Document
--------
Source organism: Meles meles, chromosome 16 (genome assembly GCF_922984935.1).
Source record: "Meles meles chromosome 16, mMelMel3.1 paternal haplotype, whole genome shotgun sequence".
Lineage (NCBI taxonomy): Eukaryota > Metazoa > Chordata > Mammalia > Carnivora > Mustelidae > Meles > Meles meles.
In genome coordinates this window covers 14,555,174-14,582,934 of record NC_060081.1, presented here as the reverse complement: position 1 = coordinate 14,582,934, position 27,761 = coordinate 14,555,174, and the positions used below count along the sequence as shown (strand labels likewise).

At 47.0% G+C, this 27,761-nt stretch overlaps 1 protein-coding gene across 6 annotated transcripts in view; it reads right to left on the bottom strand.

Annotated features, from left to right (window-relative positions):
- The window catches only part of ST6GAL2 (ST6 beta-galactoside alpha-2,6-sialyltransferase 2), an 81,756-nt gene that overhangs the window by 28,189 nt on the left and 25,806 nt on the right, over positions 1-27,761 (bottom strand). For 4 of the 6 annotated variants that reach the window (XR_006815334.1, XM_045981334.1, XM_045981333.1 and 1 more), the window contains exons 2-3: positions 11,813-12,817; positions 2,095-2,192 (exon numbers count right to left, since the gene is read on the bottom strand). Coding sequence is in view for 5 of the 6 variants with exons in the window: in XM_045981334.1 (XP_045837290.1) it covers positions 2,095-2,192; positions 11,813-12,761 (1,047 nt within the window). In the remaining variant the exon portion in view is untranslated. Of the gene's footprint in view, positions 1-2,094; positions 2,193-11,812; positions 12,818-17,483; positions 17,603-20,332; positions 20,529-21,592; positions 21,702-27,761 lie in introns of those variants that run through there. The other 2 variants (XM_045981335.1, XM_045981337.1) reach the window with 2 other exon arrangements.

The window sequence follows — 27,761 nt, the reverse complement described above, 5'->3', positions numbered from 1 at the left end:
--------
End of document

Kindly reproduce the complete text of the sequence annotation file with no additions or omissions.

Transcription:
Source organism: Meles meles, chromosome 16 (genome assembly GCF_922984935.1).
Source record: "Meles meles chromosome 16, mMelMel3.1 paternal haplotype, whole genome shotgun sequence".
Lineage (NCBI taxonomy): Eukaryota > Metazoa > Chordata > Mammalia > Carnivora > Mustelidae > Meles > Meles meles.
In genome coordinates this window covers 14,555,174-14,582,934 of record NC_060081.1, presented here as the reverse complement: position 1 = coordinate 14,582,934, position 27,761 = coordinate 14,555,174, and the positions used below count along the sequence as shown (strand labels likewise).

At 47.0% G+C, this 27,761-nt stretch overlaps 1 protein-coding gene across 6 annotated transcripts in view; it reads right to left on the bottom strand.

Annotated features, from left to right (window-relative positions):
- The window catches only part of ST6GAL2 (ST6 beta-galactoside alpha-2,6-sialyltransferase 2), an 81,756-nt gene that overhangs the window by 28,189 nt on the left and 25,806 nt on the right, over positions 1-27,761 (bottom strand). For 4 of the 6 annotated variants that reach the window (XR_006815334.1, XM_045981334.1, XM_045981333.1 and 1 more), the window contains exons 2-3: positions 11,813-12,817; positions 2,095-2,192 (exon numbers count right to left, since the gene is read on the bottom strand). Coding sequence is in view for 5 of the 6 variants with exons in the window: in XM_045981334.1 (XP_045837290.1) it covers positions 2,095-2,192; positions 11,813-12,761 (1,047 nt within the window). In the remaining variant the exon portion in view is untranslated. Of the gene's footprint in view, positions 1-2,094; positions 2,193-11,812; positions 12,818-17,483; positions 17,603-20,332; positions 20,529-21,592; positions 21,702-27,761 lie in introns of those variants that run through there. The other 2 variants (XM_045981335.1, XM_045981337.1) reach the window with 2 other exon arrangements.

The window sequence follows — 27,761 nt, the reverse complement described above, 5'->3', positions numbered from 1 at the left end: